By Susan Glass
This ebook explains how species have tailored to their atmosphere through the years with a purpose to survive.
summary: This booklet explains how species have tailored to their setting over the years which will live to tell the tale
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Additional resources for Adaptation and survival
Some animals also use this light to frighten predators or even to camouflage themselves. Black dragonfish, jellyfish, copepods, krill, and some types of plankton and bacteria are bioluminescent. Most fish swimming near the ocean bottom are predators with big mouths and oversized stomachs. Some swim around with their mouths wide-open all the time, hoping to scoop up any available food. Anglerfish and some eels have huge stomachs that can hold prey larger than the fish themselves. This helps them fill up when they can.
On some cactuses, these spines may also help it endure dry desert conditions by collecting morning dew. Plant Carnivores Some plants can’t get the nutrients they need from the land, so they have adapted to eat meat (bugs). The Venus flytrap has leaves that snap shut when an insect lands on them. Venus flytrap Then the plant digests the bug to get the nutrients it needs. The pitcher plant has pitcher-shaped leaves filled with liquid. The plant has a sweet smell that attracts bugs. When they land on the plant, they slide down the slippery insides of the “pitcher,” drown in the pool of liquid, and get digested by the plant.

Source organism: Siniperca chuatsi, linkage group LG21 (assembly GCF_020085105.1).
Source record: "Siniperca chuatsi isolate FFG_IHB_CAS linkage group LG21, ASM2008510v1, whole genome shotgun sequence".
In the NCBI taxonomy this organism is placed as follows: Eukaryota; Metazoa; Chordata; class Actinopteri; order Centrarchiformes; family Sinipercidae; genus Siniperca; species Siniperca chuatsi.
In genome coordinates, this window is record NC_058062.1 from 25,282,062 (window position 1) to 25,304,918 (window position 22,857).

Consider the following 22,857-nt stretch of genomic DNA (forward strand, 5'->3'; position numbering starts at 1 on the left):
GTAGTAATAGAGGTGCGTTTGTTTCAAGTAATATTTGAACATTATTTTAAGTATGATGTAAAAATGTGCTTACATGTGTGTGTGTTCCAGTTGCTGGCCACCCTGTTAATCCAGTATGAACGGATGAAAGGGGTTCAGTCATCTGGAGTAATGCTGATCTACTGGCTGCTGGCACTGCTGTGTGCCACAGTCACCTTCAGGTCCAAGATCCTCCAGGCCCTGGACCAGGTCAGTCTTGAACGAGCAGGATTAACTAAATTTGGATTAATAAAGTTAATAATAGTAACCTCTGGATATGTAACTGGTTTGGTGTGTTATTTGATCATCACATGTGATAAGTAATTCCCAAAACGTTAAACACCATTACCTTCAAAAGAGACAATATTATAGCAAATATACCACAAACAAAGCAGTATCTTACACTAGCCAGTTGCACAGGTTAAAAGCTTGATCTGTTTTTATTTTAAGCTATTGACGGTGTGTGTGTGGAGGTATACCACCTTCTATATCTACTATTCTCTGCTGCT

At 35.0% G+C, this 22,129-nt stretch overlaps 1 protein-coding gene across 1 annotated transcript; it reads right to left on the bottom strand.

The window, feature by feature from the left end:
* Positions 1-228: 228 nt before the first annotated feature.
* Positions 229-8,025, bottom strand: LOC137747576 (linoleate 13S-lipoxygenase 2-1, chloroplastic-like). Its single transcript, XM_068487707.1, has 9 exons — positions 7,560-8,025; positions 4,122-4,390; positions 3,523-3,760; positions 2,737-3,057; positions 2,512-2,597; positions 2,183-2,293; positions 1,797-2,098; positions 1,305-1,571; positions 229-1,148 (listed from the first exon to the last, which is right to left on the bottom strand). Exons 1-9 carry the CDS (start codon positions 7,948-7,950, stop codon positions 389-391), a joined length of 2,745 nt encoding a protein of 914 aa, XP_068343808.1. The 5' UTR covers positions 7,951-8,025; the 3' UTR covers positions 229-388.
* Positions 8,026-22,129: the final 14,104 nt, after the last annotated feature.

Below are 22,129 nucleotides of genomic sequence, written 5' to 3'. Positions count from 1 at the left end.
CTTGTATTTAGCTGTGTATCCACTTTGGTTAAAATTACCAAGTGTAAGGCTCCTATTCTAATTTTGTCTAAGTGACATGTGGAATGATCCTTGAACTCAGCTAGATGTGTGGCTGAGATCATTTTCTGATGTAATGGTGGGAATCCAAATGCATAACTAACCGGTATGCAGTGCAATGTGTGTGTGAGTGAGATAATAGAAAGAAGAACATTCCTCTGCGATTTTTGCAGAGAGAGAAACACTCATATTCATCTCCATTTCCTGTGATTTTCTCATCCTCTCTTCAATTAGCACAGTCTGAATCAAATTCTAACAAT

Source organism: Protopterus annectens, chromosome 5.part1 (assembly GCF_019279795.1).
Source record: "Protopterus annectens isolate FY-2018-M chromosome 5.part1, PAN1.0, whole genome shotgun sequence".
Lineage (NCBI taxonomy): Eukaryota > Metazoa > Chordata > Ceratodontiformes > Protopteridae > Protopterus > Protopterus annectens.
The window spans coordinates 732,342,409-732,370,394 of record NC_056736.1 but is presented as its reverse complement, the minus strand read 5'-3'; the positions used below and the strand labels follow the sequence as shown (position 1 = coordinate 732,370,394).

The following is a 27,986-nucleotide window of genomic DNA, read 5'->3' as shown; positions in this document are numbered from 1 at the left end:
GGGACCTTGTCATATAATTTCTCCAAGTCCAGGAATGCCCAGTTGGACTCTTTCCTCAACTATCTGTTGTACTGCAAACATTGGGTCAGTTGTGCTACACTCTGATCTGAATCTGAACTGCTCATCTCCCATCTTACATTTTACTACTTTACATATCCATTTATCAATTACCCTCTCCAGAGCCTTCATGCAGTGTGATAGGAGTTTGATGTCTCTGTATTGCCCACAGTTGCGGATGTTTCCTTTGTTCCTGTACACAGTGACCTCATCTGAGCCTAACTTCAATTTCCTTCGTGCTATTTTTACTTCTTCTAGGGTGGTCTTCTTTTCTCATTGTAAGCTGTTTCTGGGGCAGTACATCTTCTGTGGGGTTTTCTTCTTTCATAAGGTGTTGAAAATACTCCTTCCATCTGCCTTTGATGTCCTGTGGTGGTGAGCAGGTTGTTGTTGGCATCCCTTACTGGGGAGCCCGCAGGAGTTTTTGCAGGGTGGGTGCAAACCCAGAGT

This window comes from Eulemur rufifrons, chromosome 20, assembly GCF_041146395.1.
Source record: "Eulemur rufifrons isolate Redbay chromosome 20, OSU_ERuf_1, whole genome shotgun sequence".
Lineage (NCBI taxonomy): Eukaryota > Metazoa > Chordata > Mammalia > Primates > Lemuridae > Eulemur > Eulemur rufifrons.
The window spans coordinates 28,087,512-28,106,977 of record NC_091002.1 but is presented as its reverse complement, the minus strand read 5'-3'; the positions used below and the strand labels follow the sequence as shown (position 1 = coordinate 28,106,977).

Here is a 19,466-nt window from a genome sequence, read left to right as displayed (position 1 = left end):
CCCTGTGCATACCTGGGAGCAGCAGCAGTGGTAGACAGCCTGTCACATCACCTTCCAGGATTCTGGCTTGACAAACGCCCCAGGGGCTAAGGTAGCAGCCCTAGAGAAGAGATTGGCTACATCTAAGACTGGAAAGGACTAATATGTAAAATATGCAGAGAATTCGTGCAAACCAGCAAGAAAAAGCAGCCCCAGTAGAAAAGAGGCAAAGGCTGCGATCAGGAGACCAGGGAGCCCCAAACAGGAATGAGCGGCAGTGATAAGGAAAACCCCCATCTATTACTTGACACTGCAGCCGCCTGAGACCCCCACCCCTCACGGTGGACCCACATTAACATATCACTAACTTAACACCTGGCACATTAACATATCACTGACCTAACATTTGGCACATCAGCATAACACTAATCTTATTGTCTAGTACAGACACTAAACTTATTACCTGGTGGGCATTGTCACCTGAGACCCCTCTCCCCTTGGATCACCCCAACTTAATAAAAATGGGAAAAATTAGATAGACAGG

HB indicates hardback. 45 46 adapt (uh DAPT) to change in order to survive in an environment adaptation (ad ap TAY shuhn) characteristic that helps an organism survive in its environment algae (AL jay) organisms that live in water and make their own food through photosynthesis (see separate entry for photosynthesis) alpine (AL peyen) relating to a cold upper mountain environment bacteria (bak TEER ee uh) single-celled organisms camouflage (KAM uh flahzh) adaptation that animals use to blend into their environment; protective coloring copepod (KOH puh pahd) tiny freshwater or ocean animal with a hard shell and jointed legs that lives among plankton (see separate entry for plankton) environment (en VEYE er muhnt) set of conditions found in a certain area; surroundings evolution (ev uh LOO shuhn) process by which species change over time extinct (ex STINKT) having no members of a species alive habitat (HAB i tat) place where an organism lives hibernation (heye ber NAY shuhn) sleeplike state that animals go into during the winter immune (im YOUN) not affected by; protected from mammal (MAM uhl) warm-blooded animal that feeds its young with milk from the mother mate (mayt) to come together to reproduce (see separate entry for reproduce) migration (meye GRAY shuhn) movement from one area to another and back again to adapt to changing environments mimicry (MIM uh kree) resembling another animal offspring (AWF spring) new organism; child organism (OR guh niz uhm) living thing photosynthesis (foh toh SIN thuh sis) process by which plants use energy from the Sun to make food phytoplankton (feye toh PLANK tuhn) type of plankton that uses the Sun to produce food (see separate entry for plankton) plankton (PLANK tuhn) tiny organism that floats in a body of water pollen (PAH lin) powdery substance produced by plants that contains one of the materials necessary for reproduction (see separate entry for reproduce) predator (PRED uh ter) animal that hunts other animals for food prey (pray) animal that is hunted by other animals for food reproduce (REE pruh doos) to make more organisms of the same species rodent (ROH dent) gnawing animal species (SPEE shees) group of living things that resemble one another and can reproduce to form more members of the group variation (vair ee AY shuhn) difference in an organism within a species 47 adaptation (definition of), 6–7 migration, 26 adaptations to the cold, 37–39 mimicry, 28 adaptations to the desert, 41–42 natural selection, 11–12 adaptations to the ocean floor, ocean animal adaptations, 15–19 39–40 ocean zones, 14–15 camouflage, 26–27 plant adaptations, 29–36 Darwin, Charles, 8–13 for protection, 34 evolution, 8–13 for reproduction, 35–36 freshwater animal adaptations, leaves, 31–32 20–21 parasites, 33 roots, 30 freshwater plant adaptations, stems, 30 species (definition of), 4–5 19, 21 hibernation, 37 land animal adaptations, 22–28 48 for food, 22–23 for protection, 24–25 survival of the fittest, 13 Earth and Space Strands Amazing Space Earth Explorations The Weather Report Physical Science Strands Energy Works!